All in the Family

Pinehurst’s Fownes Family left an enduring legacy in golf

By Bill Case

When Bill Fownes faced George Dunlap Jr. on Dec. 31, 1929, in the final match of Pinehurst’s Mid-Winter Tournament, he was a decade past his golfing prime. He had won the 1910 U.S. Amateur Championship and remained a top-ranked golfer for another dozen years — good enough to play on two Walker Cup teams, captaining the U.S. side in the 1922 matches. He won numerous championships in his home state of Pennsylvania, including four state amateur titles. By contrast, the 20-year-old Dunlap, already a four-time Mid-Winter champion, was emerging as one of America’s best amateurs. The Princeton junior would win the 1933 U.S. Amateur, and seven United North and South Amateur titles.

Time had contributed to Bill Fownes’ golfing decline — he was by then 52 — and health issues were dogging him. In 1926, he suffered a heart attack at his Pinehurst winter home after a round. It is unlikely he would have survived but for the quick actions of his caddie, who had been waiting outside to be paid. When Fownes failed to reappear, the caddie rushed inside and found him unconscious next to the doorway.

Notwithstanding the difference in their ages, Fownes and Dunlap shared much in common. Both lived in Pinehurst during the winter season and competed at amateur golf’s highest level. Fownes’ metallurgical engineering degree from Massachusetts Institute of Technology equated with Dunlap’s Ivy League education. Both were sons of amazingly successful and wealthy fathers. George’s father founded the renowned book publishing company Grosset and Dunlap, while Bill’s dad, Pittsburgher Henry C. (H.C.) Fownes, made his millions acquiring and operating an array of enterprises associated with iron, steelmaking, and oil. Furthermore, Bill, George Jr. and their fathers were all active members of The Tin Whistles, Pinehurst’s pre-eminent male golf society.

But the Fowneses had accomplished something that no other family could match. It was H.C. who in 1903 founded Pittsburgh’s Oakmont Country Club, designed its epic course, and fashioned it into the most demanding test in championship golf. Bill then took charge of pushing the penal nature of the course to the max. For decades, he would roam Oakmont’s grounds, plotting the placement of additional harrowing bunkers. The younger Fownes believed that “the charm of the game lies in its difficulties.” He explained his course design philosophy with the pithy aphorism, “A shot poorly played should be a shot irrevocably lost.”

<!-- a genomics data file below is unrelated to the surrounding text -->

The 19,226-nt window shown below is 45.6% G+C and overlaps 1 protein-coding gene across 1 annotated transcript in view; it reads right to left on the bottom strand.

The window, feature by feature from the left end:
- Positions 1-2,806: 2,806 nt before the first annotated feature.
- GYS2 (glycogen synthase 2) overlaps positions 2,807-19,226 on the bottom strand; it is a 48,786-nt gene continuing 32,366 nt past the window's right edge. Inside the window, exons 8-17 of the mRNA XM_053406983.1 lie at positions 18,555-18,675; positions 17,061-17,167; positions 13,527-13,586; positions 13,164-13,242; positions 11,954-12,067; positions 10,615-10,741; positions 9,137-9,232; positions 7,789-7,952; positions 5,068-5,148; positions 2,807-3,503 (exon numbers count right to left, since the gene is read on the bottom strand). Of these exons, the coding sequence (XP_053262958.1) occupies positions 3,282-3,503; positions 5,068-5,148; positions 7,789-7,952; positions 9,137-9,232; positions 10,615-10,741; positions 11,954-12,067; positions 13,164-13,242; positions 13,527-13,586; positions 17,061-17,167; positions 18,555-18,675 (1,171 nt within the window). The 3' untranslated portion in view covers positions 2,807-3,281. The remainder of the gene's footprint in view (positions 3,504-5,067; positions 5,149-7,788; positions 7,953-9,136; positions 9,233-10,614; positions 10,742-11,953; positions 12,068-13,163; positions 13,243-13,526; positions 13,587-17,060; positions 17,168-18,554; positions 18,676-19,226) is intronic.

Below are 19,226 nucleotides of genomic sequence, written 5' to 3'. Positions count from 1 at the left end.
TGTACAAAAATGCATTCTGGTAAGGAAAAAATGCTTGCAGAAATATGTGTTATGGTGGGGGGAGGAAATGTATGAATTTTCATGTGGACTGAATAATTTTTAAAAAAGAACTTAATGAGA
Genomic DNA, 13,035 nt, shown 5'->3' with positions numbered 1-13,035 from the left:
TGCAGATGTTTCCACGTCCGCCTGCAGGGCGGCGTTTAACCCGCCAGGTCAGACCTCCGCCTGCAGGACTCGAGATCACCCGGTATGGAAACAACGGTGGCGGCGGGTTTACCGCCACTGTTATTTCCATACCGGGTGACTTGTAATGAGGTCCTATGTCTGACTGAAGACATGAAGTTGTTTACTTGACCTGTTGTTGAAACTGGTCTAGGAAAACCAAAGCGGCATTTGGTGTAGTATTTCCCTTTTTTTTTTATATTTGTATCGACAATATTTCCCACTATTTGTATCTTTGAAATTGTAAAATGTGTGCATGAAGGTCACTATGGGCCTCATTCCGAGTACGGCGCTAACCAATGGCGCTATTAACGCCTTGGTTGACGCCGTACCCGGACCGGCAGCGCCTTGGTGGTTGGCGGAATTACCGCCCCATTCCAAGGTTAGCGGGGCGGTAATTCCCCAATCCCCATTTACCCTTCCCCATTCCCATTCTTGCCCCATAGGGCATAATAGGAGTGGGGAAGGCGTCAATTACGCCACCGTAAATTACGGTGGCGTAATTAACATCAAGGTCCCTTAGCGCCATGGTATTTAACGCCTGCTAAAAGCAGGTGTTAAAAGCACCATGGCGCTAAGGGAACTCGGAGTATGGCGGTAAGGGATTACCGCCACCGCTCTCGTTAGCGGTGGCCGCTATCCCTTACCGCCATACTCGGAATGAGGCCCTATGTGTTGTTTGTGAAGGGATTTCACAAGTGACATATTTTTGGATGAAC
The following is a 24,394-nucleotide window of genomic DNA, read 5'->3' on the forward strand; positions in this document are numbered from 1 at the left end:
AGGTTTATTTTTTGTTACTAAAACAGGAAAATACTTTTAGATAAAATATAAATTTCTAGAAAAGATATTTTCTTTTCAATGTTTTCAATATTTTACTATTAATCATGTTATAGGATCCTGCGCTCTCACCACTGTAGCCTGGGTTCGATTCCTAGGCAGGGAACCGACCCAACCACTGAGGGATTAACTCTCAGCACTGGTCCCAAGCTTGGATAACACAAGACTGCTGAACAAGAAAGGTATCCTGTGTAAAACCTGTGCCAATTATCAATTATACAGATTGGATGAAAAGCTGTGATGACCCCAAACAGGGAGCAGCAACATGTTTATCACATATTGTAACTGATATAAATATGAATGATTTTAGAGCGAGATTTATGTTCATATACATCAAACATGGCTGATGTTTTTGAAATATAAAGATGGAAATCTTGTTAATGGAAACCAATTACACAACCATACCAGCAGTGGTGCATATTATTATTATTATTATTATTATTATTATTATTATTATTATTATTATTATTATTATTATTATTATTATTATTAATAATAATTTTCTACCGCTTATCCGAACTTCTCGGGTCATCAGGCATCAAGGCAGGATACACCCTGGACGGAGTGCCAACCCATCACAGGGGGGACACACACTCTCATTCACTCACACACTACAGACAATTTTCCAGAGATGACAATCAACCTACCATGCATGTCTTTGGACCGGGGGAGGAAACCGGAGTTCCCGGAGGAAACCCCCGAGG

Few of the several hundred spectators gathered at the first tee of Course No. 2 to watch the Mid-Winter’s championship match gave Fownes much of a chance against young Dunlap. The older man began the match unsteadily, losing the first two holes. He righted himself and stood only 1 down as the match reached the eighth green, where Dunlap’s ball rested 4 feet from the pin while Fownes’ checked up nearer the hole. According to the Pinehurst Outlook, “the Princeton golfer slightly hooked his putt and knocked Fownes’ ball into the hole.” This astounding break brought Fownes even with the nonplussed Dunlap.

Thereafter, the battle was nip-and-tuck with neither player gaining better than a 1-up advantage. The match stood all square on the 18th. Dunlap misplayed his approach, and suddenly Fownes faced a 5-foot putt to win the match. To convert it, Fownes’ ball needed to barely miss Dunlap’s, which was partially blocking the line. He nursed the tricky slider past the stymie and into the cup for the upset victory. The Outlook reported it as “one of the most stirring finishes ever seen in a Pinehurst tournament.”

The victory was Fownes’ last hurrah in competitive golf. Within months, he suffered a second debilitating heart attack. More seizures followed and he would lie bedridden for six weeks. Though Fownes would survive the scare, he curtailed his business activities and ceased playing golf altogether.

W.C. Fownes’ fragile health in 1930 contrasted markedly from that of his wiry and agile father, H.C., who at 74 still golfed daily and, according to the younger Fownes, “seemed to have almost unlimited stamina and endurance.” H.C. brought this same gusto to driving an automobile. He loved fast cars and motored his flashy Duesenberg from Pittsburgh to Pinehurst with pedal to the metal over the rutted dirt roads of the era.